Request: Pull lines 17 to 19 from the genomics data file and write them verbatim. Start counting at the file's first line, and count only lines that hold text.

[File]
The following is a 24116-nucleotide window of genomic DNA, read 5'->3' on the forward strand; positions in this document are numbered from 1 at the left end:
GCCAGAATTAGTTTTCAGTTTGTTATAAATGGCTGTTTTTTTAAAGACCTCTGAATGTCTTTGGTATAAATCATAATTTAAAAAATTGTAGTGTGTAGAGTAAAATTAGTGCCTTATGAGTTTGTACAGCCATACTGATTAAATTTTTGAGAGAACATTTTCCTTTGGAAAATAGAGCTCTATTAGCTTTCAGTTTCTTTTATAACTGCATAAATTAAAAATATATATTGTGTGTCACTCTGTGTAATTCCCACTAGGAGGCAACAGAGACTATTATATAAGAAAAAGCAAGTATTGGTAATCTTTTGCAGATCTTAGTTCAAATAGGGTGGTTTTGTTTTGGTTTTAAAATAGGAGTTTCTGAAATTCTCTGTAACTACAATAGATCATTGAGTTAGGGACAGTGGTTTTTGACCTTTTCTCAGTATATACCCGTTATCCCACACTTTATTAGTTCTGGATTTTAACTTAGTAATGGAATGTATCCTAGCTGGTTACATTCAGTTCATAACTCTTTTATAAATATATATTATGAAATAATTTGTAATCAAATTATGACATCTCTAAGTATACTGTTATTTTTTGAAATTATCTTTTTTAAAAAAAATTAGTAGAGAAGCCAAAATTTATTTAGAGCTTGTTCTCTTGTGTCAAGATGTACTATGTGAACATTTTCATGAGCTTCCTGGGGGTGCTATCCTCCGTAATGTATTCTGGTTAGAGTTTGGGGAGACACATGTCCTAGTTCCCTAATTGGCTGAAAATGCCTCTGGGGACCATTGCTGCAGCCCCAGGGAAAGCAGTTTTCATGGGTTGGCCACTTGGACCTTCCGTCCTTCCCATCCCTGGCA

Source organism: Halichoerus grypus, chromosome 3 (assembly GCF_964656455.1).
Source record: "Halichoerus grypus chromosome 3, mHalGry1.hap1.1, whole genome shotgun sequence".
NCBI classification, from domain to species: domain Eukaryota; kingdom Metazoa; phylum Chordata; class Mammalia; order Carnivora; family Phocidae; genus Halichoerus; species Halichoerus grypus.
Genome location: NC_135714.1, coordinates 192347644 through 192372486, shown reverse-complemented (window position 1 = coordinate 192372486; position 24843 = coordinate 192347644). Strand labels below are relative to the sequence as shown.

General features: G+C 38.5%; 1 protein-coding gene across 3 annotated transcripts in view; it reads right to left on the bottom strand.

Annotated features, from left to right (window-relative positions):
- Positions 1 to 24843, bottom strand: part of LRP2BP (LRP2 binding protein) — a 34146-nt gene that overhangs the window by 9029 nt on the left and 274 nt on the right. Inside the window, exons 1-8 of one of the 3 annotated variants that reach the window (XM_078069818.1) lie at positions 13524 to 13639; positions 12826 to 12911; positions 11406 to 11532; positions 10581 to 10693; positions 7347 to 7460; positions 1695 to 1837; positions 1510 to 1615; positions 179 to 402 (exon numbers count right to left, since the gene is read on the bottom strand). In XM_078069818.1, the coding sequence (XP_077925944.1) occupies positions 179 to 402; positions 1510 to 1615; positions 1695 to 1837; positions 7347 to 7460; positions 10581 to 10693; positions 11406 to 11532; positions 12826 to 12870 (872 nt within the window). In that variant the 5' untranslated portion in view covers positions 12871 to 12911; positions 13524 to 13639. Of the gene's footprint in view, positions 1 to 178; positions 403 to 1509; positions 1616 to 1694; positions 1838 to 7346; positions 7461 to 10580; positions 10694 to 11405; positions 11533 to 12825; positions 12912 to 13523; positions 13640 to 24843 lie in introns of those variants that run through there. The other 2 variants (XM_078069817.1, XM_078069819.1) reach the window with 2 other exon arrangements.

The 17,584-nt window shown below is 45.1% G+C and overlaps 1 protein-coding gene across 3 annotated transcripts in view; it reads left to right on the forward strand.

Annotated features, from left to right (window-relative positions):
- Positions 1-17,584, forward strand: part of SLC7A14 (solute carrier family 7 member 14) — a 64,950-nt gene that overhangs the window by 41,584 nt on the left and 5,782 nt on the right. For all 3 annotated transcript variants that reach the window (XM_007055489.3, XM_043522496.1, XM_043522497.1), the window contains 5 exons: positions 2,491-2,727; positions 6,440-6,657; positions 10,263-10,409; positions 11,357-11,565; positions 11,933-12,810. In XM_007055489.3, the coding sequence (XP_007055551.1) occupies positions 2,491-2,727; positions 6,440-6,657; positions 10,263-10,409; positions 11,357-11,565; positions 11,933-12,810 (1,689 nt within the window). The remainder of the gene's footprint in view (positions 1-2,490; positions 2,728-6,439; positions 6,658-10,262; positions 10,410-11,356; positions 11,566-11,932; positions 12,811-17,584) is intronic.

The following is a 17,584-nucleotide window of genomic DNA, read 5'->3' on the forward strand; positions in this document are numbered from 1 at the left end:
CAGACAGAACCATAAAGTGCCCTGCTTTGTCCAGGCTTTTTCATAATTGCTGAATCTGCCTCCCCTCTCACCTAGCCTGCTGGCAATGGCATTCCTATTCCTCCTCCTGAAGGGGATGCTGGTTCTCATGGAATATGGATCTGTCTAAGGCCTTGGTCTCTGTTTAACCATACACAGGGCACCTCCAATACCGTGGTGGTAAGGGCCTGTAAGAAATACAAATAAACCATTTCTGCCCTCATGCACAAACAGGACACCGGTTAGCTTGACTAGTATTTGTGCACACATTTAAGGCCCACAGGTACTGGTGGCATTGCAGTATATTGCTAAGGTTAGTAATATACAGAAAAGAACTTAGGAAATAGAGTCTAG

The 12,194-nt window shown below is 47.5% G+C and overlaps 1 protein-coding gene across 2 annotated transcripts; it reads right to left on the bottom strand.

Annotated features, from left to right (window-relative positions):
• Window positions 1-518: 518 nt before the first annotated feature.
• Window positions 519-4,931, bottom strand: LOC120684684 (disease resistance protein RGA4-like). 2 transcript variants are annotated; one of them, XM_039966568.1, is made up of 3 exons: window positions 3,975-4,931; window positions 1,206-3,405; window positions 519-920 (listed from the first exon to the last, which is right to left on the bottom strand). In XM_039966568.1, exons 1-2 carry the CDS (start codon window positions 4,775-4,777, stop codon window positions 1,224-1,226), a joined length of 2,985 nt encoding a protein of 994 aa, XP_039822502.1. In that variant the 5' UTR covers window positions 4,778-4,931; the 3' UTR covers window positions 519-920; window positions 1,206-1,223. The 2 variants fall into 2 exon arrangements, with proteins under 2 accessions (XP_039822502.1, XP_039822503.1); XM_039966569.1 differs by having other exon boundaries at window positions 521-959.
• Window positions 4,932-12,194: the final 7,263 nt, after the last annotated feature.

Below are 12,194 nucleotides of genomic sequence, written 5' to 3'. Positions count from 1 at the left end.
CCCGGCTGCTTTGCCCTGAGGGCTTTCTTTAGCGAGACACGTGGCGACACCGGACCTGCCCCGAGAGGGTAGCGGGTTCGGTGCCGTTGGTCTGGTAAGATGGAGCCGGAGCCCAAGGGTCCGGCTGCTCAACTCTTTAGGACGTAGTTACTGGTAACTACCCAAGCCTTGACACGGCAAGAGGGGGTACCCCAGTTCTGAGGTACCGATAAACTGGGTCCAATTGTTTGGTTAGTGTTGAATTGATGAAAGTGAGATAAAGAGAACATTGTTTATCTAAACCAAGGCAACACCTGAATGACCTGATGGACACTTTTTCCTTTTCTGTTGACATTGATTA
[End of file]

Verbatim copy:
• Window positions 1-518: 518 nt before the first annotated feature.
• Window positions 519-4,931, bottom strand: LOC120684684 (disease resistance protein RGA4-like). 2 transcript variants are annotated; one of them, XM_039966568.1, is made up of 3 exons: window positions 3,975-4,931; window positions 1,206-3,405; window positions 519-920 (listed from the first exon to the last, which is right to left on the bottom strand). In XM_039966568.1, exons 1-2 carry the CDS (start codon window positions 4,775-4,777, stop codon window positions 1,224-1,226), a joined length of 2,985 nt encoding a protein of 994 aa, XP_039822502.1. In that variant the 5' UTR covers window positions 4,778-4,931; the 3' UTR covers window positions 519-920; window positions 1,206-1,223. The 2 variants fall into 2 exon arrangements, with proteins under 2 accessions (XP_039822502.1, XP_039822503.1); XM_039966569.1 differs by having other exon boundaries at window positions 521-959.
• Window positions 4,932-12,194: the final 7,263 nt, after the last annotated feature.